This floating castle appears to be from an enchanted fable, but in actuality it is Europe's best preserved Renaissance water castle.
To adequately exhibit its wide-ranging array of authentic artwork, the African Trading Port (ATP) employs 500 art-scouts to visit specific regions throughout the continent. These scouts aren’t just sent to capital cities, but instead are committed to exploring remote rural areas, where they collaborate with local communities to collect original pieces.
The gallery resides in this Old Port Captain’s Building, built in 1904. Fittingly, the building is an example of Arts and Crafts architecture, a style that emerged in England in the mid-19th century. It was part of a larger movement created in response to the Industrial Revolution, which introduced mass production and a reliance on machinery.
The Old Port Captain sits on the Victoria & Alfred Waterfront, the oldest working harbor in the Southern hemisphere, where historic buildings blend with vibrant new attractions. Before landing in Cape Town, the ATP began as an art workshop 1,500 miles northeast, in Zimbabwe. After twenty-three years, with a fast-growing collection, it moved to its current location. Since then, it has invited art connoisseurs and inquisitive travelers alike to delight in its vast collection of sculpture, ceramics, bronze, wire, and glassware, cultivated from the furthest reaches of Africa.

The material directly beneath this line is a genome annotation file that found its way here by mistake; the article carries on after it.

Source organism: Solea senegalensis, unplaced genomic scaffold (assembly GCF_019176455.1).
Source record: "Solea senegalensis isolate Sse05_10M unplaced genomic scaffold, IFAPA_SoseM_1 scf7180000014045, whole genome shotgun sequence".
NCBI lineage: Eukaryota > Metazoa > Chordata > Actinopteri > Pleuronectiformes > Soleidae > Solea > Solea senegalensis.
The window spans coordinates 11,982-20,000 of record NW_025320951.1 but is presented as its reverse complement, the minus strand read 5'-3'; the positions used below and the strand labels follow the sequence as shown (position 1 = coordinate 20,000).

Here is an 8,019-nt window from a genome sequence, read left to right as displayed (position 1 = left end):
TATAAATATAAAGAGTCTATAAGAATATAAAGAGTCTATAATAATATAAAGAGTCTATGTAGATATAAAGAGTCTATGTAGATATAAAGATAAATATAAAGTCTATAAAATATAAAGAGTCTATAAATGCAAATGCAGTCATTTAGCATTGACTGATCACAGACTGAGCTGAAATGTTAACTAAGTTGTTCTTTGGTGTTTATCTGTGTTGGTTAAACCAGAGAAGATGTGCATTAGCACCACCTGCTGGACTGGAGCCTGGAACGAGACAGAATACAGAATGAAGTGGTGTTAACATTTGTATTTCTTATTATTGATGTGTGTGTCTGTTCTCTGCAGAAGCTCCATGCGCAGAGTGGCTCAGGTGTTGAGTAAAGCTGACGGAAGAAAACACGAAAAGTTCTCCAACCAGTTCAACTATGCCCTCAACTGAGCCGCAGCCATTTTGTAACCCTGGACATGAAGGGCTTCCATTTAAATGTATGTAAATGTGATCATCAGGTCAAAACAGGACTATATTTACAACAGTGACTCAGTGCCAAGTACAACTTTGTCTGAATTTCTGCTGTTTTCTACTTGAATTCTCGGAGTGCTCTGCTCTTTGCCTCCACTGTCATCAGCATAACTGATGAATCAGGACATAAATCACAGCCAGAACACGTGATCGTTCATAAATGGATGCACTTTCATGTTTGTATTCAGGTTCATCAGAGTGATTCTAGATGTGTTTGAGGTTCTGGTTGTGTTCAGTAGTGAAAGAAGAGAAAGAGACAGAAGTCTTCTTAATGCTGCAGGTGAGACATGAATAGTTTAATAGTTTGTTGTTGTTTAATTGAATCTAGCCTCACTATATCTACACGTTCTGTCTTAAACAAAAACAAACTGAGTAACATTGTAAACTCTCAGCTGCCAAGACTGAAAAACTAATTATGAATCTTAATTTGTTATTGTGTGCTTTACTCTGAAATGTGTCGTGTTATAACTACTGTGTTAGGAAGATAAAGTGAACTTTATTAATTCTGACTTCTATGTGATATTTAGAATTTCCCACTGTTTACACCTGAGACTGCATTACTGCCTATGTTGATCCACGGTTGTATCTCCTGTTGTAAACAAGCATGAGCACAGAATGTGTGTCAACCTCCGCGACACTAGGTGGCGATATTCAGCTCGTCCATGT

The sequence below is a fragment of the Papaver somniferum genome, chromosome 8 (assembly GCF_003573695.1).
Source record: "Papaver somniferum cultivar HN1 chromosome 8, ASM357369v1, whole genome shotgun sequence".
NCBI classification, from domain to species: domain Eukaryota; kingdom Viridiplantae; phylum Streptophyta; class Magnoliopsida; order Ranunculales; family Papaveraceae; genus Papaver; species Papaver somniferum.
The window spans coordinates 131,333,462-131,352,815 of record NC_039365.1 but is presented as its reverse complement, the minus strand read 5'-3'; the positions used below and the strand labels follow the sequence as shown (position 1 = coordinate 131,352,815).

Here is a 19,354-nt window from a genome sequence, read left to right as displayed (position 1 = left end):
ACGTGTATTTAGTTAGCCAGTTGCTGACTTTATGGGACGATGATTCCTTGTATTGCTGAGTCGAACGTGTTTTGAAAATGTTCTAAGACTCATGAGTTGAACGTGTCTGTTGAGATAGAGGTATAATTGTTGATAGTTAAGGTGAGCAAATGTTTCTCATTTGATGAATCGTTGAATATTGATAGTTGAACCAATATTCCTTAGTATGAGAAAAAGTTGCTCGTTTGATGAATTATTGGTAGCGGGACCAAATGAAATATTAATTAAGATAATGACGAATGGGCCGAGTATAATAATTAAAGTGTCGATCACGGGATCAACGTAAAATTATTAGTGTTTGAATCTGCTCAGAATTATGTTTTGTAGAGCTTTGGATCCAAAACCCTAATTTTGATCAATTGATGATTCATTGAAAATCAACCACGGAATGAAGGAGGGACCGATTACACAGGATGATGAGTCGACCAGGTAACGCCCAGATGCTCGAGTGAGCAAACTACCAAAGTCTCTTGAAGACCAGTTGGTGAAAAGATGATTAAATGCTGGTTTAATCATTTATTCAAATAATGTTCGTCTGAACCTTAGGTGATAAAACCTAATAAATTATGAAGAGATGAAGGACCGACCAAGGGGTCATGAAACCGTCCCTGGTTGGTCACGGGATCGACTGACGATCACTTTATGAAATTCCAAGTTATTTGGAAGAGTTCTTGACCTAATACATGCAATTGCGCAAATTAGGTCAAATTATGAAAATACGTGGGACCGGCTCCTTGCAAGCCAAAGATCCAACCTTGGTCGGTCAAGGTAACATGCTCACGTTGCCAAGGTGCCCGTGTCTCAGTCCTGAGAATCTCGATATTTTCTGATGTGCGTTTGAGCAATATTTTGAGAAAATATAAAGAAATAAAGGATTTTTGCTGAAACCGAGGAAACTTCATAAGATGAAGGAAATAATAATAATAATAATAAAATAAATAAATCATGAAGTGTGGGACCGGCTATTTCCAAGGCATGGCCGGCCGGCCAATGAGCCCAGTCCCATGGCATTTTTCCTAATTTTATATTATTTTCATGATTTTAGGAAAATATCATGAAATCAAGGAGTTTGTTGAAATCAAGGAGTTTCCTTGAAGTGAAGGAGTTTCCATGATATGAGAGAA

While the ATP strives to highlight the rich cultural heritage of the treasures that its scouts have been collecting for decades, it’s equally devoted to showcasing young, emerging artists. It never shies away from adventurous new exhibits, befitting its locale; the oldest and yet the liveliest harbor in Cape Town.
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